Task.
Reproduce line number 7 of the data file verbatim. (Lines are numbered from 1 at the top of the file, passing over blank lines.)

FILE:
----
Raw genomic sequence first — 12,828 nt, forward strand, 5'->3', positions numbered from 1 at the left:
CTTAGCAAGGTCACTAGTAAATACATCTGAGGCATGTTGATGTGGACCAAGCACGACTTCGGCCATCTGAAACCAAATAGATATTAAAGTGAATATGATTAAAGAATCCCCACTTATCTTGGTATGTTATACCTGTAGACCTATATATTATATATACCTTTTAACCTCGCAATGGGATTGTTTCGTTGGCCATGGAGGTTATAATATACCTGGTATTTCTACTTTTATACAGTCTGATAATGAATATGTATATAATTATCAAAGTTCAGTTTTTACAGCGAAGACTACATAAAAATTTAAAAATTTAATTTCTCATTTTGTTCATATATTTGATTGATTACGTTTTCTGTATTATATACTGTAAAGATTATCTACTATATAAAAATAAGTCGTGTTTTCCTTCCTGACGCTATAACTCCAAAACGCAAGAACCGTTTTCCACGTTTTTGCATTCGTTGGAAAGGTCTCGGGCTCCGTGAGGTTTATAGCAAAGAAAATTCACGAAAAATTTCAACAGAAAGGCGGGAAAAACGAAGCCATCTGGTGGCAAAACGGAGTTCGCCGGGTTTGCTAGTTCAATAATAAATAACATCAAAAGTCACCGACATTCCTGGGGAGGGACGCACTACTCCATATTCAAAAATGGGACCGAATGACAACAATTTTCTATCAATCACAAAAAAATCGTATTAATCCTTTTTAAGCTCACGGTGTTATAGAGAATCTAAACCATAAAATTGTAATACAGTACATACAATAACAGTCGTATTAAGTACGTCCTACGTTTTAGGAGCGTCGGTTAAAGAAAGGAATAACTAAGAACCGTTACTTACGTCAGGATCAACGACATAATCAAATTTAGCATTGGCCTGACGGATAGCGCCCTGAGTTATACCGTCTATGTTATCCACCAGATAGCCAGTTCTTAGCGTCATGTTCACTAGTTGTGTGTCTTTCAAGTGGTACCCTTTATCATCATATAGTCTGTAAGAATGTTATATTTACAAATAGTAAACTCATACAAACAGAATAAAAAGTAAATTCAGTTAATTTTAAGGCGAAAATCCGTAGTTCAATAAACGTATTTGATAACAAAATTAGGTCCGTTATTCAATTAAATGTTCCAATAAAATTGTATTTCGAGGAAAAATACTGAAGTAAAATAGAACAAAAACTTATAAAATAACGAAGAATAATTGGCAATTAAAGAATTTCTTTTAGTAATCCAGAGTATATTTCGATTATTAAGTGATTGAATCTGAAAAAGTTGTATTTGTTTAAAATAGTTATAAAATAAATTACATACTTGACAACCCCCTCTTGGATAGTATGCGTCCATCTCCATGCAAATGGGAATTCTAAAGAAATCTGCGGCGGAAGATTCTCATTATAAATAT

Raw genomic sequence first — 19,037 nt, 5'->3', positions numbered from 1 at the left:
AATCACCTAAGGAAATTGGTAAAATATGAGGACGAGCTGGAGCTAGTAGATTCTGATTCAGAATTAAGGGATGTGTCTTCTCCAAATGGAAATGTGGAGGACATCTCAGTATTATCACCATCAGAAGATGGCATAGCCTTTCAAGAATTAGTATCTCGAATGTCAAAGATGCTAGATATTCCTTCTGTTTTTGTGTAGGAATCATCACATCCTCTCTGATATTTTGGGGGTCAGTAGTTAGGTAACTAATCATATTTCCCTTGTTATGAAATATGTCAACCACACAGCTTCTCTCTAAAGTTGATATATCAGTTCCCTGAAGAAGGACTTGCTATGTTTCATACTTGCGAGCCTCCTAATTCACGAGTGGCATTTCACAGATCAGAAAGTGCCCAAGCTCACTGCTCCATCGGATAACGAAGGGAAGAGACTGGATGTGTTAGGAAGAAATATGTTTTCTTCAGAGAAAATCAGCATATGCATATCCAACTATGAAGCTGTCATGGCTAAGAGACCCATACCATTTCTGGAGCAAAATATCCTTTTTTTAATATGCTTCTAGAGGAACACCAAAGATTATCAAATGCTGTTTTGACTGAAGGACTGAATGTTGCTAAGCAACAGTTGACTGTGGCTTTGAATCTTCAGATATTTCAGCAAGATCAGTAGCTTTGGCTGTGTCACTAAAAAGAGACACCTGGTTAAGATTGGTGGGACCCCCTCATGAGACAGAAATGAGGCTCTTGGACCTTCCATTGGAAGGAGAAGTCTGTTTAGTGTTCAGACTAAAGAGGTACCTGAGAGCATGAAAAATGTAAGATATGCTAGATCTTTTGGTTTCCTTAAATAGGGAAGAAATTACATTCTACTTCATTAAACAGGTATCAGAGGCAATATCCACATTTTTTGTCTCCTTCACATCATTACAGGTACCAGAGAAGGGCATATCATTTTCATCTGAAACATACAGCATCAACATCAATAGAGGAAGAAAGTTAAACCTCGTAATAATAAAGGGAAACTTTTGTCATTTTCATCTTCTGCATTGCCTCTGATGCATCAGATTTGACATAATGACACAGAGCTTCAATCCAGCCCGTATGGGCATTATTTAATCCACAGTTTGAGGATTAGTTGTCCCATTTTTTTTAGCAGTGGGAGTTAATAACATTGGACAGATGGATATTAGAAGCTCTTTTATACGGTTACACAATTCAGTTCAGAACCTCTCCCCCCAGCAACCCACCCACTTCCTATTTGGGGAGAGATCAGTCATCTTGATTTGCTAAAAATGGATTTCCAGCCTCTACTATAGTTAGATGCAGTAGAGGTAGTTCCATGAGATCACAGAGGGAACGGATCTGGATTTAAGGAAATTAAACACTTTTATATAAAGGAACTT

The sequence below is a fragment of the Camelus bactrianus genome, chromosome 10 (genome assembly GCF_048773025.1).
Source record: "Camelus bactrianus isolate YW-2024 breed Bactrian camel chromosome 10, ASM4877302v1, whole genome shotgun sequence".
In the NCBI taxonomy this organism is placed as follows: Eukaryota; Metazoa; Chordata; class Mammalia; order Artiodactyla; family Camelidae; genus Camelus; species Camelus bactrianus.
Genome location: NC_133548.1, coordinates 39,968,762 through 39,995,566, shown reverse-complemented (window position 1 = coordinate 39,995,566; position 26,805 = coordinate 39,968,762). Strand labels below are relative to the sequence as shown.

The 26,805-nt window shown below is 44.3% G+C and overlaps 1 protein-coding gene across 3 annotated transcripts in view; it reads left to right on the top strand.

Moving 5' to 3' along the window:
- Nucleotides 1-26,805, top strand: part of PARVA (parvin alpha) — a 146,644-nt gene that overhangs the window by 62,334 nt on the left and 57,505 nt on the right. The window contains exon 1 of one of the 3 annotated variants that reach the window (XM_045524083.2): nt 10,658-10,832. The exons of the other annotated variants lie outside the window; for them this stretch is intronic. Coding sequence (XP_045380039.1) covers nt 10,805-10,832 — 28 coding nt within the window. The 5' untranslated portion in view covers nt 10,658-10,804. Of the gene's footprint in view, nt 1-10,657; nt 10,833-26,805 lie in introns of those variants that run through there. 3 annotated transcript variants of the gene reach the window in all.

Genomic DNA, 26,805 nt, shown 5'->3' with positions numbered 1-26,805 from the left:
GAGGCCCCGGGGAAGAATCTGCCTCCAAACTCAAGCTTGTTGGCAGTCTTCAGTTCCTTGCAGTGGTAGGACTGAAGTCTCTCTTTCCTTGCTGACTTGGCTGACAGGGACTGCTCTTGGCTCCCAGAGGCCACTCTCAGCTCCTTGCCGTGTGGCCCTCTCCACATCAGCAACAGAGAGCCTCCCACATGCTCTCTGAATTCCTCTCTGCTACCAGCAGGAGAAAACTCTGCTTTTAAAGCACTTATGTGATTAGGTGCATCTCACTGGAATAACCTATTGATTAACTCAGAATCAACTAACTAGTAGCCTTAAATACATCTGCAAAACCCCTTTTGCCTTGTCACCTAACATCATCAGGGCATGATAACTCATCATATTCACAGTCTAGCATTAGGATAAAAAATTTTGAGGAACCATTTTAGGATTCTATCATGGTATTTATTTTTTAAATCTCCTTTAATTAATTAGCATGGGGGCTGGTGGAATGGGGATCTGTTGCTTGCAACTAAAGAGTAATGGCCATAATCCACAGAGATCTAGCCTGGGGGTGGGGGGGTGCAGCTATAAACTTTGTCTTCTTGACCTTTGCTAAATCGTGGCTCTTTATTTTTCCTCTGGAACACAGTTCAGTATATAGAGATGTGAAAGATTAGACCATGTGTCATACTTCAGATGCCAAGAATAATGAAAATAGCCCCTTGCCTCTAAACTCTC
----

In the NCBI taxonomy this organism is placed as follows: Eukaryota; Metazoa; Chordata; class Mammalia; order Artiodactyla; family Camelidae; genus Camelus; species Camelus bactrianus.